Presentation offers an unparalleled scope of field experiences.  Our young students travel off-campus to the Wells Fargo Center for the Arts, the de Young Museum, the Marin Museum of the American Indian, the SRJC Planetarium and the Environmental Discovery Center. Our fifth and sixth graders travel to Westminster Woods and Mendocino Woodlands for environmental science experiences.  Our seventh and eighth grade field experiences are tied directly to the school’s humanities multi-discipline course curriculum and include trips to the Oregon Shakespeare Festival in Ashland, Oregon and Washington, DC.

What else is the school known for? Probably its small class sizes. Presentation averages less than 20 students in a classroom. The school also enjoys a 4.5 acre, park-like campus with a library and computer/technology center, dedicated art and science rooms, a high school size basketball/volleyball court and a theater with full stage.  In addition, there is a dedicated play area for kindergartners, a school garden and extensive fields for athletics.  Come tour the school and see for yourself what makes our school and our students so unique!

Presentation School students visit migrant worker camp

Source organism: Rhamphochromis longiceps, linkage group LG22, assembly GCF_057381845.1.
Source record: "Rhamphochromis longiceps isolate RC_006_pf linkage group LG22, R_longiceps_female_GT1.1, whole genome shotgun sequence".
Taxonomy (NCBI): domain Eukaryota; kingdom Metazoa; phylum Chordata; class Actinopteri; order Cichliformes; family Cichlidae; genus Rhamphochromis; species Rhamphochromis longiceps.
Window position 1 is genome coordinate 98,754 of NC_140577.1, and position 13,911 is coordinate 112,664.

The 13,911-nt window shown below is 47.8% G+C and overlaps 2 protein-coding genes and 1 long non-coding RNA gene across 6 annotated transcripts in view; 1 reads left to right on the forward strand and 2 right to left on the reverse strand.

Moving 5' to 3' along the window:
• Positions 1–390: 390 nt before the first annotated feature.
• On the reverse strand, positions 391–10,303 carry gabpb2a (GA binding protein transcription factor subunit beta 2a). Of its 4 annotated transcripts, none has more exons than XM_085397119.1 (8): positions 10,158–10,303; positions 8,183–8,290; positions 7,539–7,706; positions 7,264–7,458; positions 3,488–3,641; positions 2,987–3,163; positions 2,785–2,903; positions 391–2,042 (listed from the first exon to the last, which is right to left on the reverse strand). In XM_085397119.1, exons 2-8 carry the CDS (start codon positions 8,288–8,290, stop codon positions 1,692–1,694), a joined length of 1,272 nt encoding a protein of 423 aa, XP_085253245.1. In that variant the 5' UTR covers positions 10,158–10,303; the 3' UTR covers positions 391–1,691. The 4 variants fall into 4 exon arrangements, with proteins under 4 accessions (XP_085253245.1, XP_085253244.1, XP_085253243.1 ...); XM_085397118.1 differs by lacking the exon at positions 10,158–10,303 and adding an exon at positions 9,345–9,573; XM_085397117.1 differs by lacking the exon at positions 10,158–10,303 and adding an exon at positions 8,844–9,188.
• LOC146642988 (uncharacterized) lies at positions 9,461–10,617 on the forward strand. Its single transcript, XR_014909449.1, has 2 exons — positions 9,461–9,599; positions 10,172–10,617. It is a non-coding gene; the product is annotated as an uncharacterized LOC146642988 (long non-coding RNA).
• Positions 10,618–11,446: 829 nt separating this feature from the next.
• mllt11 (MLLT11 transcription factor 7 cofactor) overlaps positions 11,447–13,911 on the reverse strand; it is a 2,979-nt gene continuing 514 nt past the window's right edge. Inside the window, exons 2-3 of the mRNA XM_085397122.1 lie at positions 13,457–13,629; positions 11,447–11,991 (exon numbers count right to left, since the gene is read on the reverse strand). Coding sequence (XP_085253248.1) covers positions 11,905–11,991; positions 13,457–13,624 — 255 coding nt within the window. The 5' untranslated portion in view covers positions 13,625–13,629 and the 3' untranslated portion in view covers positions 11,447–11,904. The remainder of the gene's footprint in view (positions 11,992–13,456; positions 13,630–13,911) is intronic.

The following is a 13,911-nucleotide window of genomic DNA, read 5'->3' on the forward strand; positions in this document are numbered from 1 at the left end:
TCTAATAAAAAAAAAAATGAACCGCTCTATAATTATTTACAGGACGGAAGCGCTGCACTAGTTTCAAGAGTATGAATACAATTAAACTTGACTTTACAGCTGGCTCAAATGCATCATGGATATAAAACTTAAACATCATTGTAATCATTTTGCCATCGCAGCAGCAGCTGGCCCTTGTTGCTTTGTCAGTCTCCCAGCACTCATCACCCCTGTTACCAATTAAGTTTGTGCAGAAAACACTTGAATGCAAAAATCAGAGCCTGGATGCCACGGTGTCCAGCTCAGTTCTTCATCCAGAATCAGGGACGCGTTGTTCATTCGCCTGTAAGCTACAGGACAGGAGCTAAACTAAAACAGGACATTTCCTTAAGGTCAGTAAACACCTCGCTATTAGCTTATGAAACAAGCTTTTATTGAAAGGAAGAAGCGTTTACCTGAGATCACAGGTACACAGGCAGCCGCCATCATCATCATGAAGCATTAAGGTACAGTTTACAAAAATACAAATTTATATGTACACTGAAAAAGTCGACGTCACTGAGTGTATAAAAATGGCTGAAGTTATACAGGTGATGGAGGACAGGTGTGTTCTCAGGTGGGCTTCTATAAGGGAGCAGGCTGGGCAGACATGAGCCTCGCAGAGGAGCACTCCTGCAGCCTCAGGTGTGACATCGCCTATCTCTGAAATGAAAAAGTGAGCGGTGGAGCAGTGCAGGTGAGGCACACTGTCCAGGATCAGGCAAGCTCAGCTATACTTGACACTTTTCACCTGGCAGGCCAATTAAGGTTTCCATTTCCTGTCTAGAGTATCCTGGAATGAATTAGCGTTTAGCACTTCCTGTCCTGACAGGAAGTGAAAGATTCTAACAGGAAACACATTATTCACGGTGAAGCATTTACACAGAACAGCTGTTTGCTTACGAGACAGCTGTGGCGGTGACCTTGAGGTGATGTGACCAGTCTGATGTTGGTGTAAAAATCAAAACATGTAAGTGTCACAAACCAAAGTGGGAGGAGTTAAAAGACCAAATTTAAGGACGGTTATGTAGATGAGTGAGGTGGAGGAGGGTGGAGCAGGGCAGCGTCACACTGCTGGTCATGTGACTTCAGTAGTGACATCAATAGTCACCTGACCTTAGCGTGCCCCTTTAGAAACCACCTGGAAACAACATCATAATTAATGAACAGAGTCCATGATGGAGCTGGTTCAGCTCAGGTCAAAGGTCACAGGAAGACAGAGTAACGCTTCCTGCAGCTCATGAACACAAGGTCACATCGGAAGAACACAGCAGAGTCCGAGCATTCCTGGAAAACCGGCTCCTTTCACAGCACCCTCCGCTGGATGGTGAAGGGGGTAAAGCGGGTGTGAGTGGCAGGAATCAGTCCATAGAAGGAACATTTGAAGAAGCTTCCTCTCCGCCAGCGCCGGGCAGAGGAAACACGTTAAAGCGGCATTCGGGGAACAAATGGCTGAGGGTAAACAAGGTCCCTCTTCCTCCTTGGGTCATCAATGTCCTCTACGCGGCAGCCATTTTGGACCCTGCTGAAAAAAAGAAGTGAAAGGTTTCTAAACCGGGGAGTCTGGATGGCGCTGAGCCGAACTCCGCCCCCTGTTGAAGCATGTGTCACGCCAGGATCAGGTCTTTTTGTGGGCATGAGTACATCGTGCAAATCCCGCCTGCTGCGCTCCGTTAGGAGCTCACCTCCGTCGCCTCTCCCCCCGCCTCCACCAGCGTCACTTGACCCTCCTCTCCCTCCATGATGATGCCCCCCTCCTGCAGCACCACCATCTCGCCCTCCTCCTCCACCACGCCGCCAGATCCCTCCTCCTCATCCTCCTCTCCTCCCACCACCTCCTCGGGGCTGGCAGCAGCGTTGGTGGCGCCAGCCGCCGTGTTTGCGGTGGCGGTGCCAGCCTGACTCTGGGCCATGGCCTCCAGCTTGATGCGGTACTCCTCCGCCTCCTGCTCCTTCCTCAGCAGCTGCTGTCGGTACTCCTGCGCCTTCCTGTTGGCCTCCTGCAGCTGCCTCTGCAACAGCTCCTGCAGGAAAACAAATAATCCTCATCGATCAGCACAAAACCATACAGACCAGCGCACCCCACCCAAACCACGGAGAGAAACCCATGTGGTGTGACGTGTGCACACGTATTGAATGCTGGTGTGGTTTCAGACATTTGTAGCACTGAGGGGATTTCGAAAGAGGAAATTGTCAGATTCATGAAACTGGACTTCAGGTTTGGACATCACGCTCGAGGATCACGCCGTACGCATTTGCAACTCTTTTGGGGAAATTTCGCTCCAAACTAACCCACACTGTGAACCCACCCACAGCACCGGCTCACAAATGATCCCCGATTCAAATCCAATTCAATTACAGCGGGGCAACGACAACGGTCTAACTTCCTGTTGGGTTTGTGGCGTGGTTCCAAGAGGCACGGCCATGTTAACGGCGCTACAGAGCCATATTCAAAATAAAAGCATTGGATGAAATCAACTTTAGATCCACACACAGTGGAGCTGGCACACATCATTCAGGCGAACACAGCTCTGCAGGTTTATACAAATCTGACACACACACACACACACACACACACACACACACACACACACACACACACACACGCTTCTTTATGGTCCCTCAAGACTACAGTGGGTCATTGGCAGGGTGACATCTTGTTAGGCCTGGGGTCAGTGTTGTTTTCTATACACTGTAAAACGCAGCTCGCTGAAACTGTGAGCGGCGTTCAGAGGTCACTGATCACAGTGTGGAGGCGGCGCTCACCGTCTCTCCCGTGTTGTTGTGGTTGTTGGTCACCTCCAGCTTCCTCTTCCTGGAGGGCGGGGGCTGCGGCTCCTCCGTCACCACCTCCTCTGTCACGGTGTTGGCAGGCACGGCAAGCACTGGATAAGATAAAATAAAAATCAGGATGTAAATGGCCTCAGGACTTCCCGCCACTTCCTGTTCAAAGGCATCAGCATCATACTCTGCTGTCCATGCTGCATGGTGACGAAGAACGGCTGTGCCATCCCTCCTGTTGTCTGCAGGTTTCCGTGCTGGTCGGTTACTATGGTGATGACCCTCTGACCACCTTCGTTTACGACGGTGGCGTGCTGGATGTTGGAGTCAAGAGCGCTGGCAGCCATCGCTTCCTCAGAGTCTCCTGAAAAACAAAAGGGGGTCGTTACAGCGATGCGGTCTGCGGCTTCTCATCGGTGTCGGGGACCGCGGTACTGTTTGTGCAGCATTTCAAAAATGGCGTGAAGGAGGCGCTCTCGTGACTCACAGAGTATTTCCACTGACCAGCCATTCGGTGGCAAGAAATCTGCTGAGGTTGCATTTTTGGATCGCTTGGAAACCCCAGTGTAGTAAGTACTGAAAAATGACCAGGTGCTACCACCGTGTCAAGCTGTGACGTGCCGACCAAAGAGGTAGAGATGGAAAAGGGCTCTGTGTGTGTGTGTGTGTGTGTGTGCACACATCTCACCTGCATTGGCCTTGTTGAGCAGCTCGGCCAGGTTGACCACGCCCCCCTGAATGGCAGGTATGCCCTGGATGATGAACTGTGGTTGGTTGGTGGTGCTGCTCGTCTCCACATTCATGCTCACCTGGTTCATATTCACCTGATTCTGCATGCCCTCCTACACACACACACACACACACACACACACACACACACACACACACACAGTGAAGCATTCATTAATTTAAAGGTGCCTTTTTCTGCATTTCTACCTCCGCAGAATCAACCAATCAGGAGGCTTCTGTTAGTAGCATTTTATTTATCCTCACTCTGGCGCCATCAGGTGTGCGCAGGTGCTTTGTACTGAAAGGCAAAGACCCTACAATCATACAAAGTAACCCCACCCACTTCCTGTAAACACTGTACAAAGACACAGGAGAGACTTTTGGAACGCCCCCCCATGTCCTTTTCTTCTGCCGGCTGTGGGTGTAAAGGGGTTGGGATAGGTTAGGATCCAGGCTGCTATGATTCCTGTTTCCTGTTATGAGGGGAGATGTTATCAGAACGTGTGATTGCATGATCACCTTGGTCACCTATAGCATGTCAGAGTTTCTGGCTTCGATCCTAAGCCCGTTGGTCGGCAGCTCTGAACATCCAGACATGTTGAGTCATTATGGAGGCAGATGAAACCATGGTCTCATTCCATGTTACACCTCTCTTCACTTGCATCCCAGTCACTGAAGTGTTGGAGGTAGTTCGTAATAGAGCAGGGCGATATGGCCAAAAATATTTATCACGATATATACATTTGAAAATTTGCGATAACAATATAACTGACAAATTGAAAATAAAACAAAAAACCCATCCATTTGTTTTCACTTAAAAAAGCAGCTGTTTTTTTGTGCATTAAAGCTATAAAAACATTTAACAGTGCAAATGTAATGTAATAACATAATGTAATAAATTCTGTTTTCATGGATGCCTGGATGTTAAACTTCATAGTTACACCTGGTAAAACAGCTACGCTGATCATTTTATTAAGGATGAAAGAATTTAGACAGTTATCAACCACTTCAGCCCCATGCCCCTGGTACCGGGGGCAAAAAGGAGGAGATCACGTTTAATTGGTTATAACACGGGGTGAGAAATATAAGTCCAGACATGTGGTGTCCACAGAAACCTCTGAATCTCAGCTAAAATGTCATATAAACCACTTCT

For the second year in a row, eighth graders from The Presentation School have visited the migrant worker camps run by La Luz for a short field trip about the migrant experience.  The students prepare questions in advance in Spanish and come away moved and changed by their conversations with the workers.

Of the experience, eighth-grader Jack Greenberg wrote, “Our class’s recent visit to the migrant worker camp was an amazing experience to say the least.  For weeks prior to the trip we studied questions and responses in Spanish to get ready.  We read a chapter from “The Circuit:  Stories from the Life of a Migrant Child” by Francisco Jimenez to get a feel for the migrant worker life.  Then we read about César Chavez, a great man who did great things for workers and immigrants alike.  Right before we got there, everyone seemed nervous and was reading over their questions trying at the last minute to memorize verbs and conjugations.  Once we got there, we were taken on a tour of the camps. I interviewed a man name named Nico who didn’t speak English but was trying to learn at classes at the camp.  I learned that he enjoys the work, even though it is very difficult, because he gets to send money back to his family in Oaxaca.  I was amazed that he wakes up at 1:00 a.m. and is ready at 1:30 a.m. to start work.”

The eight blue temporary trailers that La Luz provides every harvest season are on West Agua Caliente Road, at St. Leo’s Catholic Church. The 32 young men who stay there pick grapes during the early hours of the morning.

La Luz provides breakfast and lunch and some dinners for the men, as well as English classes, lectures on health issues, and basic medical and dental care.  Operational expenses for the camps are covered by La Luz and from a grant from the Vadasz Family Foundation. 

Beth Fox is the admissions director at Presentation School.